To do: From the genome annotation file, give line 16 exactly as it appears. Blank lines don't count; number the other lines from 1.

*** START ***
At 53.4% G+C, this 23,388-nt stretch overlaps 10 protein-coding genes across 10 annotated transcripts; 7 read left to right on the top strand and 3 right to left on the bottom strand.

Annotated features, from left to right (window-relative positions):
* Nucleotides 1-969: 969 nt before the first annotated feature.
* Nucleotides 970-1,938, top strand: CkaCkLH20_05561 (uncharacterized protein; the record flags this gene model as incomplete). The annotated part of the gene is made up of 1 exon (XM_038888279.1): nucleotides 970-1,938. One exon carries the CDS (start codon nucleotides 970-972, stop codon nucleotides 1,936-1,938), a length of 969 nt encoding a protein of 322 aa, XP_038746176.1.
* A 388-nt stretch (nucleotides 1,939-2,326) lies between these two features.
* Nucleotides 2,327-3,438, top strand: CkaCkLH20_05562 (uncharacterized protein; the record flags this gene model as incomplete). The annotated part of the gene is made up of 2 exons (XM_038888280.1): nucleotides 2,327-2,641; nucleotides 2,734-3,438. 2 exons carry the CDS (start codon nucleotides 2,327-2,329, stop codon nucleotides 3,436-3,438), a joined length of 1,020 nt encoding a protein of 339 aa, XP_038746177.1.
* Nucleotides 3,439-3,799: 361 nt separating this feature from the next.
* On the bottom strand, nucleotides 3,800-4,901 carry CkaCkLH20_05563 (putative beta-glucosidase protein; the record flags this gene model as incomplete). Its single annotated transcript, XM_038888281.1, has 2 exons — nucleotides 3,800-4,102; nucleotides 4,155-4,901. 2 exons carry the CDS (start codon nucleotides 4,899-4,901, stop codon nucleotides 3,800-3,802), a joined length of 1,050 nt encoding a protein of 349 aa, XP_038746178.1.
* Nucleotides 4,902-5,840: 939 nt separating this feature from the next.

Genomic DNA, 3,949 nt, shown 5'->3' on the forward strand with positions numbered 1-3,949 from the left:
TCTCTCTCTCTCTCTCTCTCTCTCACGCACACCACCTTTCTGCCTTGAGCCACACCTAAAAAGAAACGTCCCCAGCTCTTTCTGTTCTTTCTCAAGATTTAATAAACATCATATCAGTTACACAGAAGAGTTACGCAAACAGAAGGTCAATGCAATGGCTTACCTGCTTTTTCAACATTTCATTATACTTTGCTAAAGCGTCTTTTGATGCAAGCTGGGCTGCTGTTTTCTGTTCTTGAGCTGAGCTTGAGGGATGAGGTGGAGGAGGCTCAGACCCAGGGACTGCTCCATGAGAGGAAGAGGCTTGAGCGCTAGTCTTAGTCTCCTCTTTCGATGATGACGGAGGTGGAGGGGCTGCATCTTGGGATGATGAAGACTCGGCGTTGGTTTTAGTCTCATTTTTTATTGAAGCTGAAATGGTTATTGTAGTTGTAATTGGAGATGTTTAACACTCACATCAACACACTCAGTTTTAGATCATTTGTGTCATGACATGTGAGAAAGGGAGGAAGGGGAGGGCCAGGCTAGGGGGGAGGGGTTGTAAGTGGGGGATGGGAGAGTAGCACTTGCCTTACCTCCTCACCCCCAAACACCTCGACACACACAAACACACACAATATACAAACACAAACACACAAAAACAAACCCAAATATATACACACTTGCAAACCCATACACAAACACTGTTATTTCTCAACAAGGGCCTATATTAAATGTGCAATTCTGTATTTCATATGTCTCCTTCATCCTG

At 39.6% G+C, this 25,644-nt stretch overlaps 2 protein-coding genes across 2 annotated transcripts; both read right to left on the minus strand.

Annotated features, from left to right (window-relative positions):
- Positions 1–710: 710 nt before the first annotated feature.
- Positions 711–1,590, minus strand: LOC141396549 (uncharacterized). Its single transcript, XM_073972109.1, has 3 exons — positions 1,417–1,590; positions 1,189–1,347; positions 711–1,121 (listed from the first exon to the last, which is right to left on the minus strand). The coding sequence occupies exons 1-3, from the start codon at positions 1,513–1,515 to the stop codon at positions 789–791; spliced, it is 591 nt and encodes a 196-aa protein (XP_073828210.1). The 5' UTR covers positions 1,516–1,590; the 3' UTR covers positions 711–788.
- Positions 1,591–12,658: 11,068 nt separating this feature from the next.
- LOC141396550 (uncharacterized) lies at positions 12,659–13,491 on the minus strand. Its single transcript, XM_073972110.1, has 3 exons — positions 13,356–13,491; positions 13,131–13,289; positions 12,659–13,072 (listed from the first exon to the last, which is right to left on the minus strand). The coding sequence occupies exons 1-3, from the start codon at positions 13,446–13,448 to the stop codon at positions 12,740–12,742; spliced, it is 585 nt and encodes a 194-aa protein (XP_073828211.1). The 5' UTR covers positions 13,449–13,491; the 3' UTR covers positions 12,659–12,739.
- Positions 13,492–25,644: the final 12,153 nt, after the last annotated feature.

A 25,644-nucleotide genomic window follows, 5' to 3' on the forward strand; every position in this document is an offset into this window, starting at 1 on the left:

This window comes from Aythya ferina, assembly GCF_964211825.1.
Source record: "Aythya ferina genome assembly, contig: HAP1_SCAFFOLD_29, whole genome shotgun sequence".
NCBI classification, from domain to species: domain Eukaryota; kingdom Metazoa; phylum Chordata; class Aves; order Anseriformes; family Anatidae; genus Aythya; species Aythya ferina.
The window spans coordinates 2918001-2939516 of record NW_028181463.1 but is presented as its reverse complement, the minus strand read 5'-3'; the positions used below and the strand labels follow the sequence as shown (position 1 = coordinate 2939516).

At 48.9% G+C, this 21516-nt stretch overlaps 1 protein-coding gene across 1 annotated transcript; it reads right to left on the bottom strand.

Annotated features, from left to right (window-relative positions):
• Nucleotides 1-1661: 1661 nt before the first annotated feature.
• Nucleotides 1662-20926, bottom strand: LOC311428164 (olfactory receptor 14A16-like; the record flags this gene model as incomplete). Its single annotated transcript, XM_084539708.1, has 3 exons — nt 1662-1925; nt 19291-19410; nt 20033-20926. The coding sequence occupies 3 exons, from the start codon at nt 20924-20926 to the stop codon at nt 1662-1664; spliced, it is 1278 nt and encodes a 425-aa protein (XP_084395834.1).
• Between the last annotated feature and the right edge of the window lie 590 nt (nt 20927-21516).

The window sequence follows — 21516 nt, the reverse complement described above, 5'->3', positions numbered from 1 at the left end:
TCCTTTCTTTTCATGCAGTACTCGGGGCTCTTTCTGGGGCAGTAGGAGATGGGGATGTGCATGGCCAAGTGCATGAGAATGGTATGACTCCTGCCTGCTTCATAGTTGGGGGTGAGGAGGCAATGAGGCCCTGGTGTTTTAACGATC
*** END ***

- Positions 1,591–12,658: 11,068 nt separating this feature from the next.